Fun in Fashion with Moschino’s Michelle Stein and Laura McLaws Helms

25 October, 2018

After working in the fashion industry for over thirty years, Michelle Stein, the president of Aeffe, appointed Jeremy Scott as creative director of Moschino. For her conversation with our dear friend and fashion historian Laura McLaws Helms, Michelle brought along a few archival pieces, as well as some included in the upcoming Met exhibition on camp, to share. Together, they gave us a glimpse of some of the most iconic, fun, and fashionable designers of the last few decades.

Elsa Schiaparelli's collaboration with Dali: the Shoe Hat (1937).

“Elsa Schiaparelli’s main enemy was Coco Chanel. They hated each other, competed constantly. In an insult, Coco called her, ‘that Italian artist who makes clothes.’ Which, if you think about Elsa Schiaparelli only being friends with Francis Picabia, Man Ray, and Dali, would be the ultimate compliment.”

Laura McLaws Helms

Elsa Schiaparelli's novelty sweater featured in Life Magazine.

“Novelty sweaters for teens with boys’ phone numbers! This is from a Life magazine article, which recommended that you cut out, using felt, your own phone number and put it over that, so any boy could know your number and call you... which I don't think they'd recommend anymore.”

Laura McLaws Helms

Our penthouse library filled with guests for our 42nd Truth-tellers and Troublemakers Salon.

“The fun fashion we've outlined was always a reaction to what was happening historically, and always a way to put a fun, happy, upbeat face on what was not, and boy do we need it now.”

Michelle Stein

Moschino ''Stop the Fashion System'' advertisement from 1990.

“Moschino was always questioning fashion, questioning why we conform to certain fashion mores, and why we don't break free. That, in a way, defines what fun in fashion is. It means you're not a wallflower: you're not conforming to the norm and the homogenous idea of fashion.”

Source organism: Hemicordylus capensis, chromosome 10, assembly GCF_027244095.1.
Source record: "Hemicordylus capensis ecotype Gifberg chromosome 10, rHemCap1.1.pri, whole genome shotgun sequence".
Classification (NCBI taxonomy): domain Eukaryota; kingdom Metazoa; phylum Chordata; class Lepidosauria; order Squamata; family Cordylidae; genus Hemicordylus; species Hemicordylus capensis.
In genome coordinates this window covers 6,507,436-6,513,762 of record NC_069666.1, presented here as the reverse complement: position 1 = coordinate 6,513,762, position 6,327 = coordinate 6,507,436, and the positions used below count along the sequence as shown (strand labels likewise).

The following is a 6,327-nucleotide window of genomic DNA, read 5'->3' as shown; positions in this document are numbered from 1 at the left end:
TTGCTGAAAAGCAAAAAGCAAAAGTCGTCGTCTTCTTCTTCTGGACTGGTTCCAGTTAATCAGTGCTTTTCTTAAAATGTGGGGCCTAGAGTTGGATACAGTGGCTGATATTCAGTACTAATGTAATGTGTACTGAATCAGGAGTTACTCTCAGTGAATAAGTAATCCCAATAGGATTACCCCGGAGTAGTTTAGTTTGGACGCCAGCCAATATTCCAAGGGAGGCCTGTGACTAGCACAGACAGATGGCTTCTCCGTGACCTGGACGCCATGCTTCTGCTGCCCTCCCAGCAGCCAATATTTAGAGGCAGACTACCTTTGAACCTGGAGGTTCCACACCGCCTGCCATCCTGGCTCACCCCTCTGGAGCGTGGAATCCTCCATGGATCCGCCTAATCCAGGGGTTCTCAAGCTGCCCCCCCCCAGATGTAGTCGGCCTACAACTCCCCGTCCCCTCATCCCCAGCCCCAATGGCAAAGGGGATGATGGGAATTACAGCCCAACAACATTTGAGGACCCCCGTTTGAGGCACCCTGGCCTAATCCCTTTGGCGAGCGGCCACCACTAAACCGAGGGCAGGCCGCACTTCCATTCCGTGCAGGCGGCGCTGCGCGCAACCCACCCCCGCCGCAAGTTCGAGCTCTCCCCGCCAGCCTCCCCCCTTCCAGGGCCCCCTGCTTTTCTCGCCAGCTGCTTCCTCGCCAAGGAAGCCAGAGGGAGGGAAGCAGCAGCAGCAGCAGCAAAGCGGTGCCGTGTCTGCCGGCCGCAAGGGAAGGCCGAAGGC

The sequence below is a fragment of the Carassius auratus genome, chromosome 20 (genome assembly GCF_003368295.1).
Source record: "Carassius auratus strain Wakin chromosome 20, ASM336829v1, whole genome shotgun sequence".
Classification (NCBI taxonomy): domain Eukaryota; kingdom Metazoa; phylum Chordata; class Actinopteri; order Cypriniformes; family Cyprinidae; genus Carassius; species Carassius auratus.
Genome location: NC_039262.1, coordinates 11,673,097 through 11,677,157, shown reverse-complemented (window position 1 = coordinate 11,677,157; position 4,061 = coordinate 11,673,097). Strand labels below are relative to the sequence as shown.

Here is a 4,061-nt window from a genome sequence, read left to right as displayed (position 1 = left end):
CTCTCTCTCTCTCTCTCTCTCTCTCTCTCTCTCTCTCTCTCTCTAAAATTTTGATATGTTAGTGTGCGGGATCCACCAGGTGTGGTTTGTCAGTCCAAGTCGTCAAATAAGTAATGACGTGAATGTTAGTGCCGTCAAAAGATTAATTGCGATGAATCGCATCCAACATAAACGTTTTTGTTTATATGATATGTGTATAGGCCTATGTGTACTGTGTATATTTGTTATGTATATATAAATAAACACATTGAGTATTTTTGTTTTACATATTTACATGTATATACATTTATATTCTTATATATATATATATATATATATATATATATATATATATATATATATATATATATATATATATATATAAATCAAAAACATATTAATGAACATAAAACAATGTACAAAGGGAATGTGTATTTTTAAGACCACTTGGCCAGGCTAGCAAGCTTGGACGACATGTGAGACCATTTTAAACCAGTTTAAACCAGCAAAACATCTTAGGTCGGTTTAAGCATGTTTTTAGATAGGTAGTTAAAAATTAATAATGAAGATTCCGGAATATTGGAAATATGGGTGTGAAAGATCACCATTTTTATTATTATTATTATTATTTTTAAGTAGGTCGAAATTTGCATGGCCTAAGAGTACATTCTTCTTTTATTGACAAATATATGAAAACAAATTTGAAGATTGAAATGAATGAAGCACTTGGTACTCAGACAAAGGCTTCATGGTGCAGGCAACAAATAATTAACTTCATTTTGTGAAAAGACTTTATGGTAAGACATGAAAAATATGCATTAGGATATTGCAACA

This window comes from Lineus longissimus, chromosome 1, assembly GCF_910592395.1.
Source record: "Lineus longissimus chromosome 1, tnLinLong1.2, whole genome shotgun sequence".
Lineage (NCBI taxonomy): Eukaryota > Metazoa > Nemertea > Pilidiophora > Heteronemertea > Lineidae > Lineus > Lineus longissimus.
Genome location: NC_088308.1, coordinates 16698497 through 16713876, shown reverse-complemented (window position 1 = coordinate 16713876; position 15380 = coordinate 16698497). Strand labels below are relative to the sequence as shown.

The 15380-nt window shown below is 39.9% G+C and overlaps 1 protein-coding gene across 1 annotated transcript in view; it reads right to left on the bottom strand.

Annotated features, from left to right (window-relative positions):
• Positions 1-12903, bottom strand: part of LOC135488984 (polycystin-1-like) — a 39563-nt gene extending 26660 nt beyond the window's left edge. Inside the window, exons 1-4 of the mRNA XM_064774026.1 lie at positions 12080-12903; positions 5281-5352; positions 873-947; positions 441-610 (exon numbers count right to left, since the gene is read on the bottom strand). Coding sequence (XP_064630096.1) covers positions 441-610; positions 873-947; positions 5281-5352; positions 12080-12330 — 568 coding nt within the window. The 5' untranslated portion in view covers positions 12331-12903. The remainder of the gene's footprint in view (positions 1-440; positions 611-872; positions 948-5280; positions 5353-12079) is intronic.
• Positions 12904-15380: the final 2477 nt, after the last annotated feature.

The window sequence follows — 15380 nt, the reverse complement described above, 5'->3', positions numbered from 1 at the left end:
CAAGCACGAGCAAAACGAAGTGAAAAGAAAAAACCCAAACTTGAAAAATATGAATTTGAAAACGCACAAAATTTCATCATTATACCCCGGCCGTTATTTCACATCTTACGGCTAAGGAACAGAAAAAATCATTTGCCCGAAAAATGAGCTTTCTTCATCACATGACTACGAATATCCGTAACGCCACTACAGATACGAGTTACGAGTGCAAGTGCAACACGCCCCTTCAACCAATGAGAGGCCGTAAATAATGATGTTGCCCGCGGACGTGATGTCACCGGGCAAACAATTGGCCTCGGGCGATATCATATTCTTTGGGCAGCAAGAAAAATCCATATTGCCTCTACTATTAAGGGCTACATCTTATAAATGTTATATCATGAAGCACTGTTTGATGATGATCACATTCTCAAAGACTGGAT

Michelle Stein

Moschino advertisement from the mid '80s, which was refused from every publication for being too provocative.

“Moschino had quite an Italian tilt to what he does, whereas Jeremy Scott is so corn-belt American. All of those items are taken in a very tongue-in-cheek, surrealistic, ironic, provocative manner, and then made into clothing which is really interesting.”

Michelle Stein

Patrick Kelly spreading the message of joy and happiness in the early '90s.

“The late '80s, early '90s, there were quite a few designers all trying to find joy through fashion, like the American Patrick Kelly, based in Paris. You can really see these models he was using were happy, really joyful.”

Laura McLaws Helms

The iconic ''Pencil Bag'' by Christian Francis Roth.

“The pencil bag! Roth was sued by Crayola because they wanted to do their own collection, and he got to it first by appropriating something that was such a part of our youth. I just remember smelling crayons when I was a kid; I can still remember the smell of burnt sienna.”

Michele Stein

Moschino's creative director, Jeremy Scott.

“Jeremy was my intern over 20 years ago, and I remember the day he came into the office. He had a very interesting look: very heavy raccoon-eye makeup and a semi-mohawk. He was wearing a skirt, and this was a farm kid from Kansas City, who had great aspirations. He's very political. He speaks out.”

Michelle Stein

Runway show of Moschino's Fall 2014 ''Fast Food'' collection.

“You can make a lot of fun fashion, but you want to see people wearing it. It's easier to wear intarsia (sweaters with surface embellishment and applique), to incorporate them into your daily wardrobe. But color is a key component and so is subverting everyday elements.”

Michelle Stein

Michelle Stein (left) and Laura McLaws Helms (right) speaking in our penthouse library.

Words by Michelle Stein, Laura McLaws Helms, and The Editors. Archive photos: Michelle Stein and Laura McLaws Helms. Event photos: Helga Traxler.

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